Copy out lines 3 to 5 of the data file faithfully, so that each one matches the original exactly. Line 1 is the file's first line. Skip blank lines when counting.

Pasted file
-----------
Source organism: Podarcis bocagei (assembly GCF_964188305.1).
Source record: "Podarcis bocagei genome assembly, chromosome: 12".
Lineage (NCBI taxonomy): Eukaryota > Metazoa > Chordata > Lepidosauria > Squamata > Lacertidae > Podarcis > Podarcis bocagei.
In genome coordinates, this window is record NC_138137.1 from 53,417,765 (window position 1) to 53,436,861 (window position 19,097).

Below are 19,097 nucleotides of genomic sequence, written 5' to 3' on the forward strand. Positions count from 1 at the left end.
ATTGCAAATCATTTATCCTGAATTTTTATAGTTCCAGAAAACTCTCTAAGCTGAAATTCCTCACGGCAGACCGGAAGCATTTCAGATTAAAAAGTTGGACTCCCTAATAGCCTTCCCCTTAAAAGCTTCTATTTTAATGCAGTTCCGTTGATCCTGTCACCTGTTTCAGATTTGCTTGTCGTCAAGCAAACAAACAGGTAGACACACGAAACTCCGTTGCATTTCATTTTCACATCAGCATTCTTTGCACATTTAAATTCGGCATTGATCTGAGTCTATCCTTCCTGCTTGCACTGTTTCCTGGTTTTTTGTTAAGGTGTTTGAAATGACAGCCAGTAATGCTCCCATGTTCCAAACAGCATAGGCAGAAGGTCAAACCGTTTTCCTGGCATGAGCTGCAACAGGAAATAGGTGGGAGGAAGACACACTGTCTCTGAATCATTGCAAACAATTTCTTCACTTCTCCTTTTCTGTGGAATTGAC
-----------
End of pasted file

Lineage (NCBI taxonomy): Eukaryota > Metazoa > Chordata > Lepidosauria > Squamata > Lacertidae > Podarcis > Podarcis bocagei.
In genome coordinates, this window is record NC_138137.1 from 53,417,765 (window position 1) to 53,436,861 (window position 19,097).

Below are 19,097 nucleotides of genomic sequence, written 5' to 3' on the forward strand. Positions count from 1 at the left end.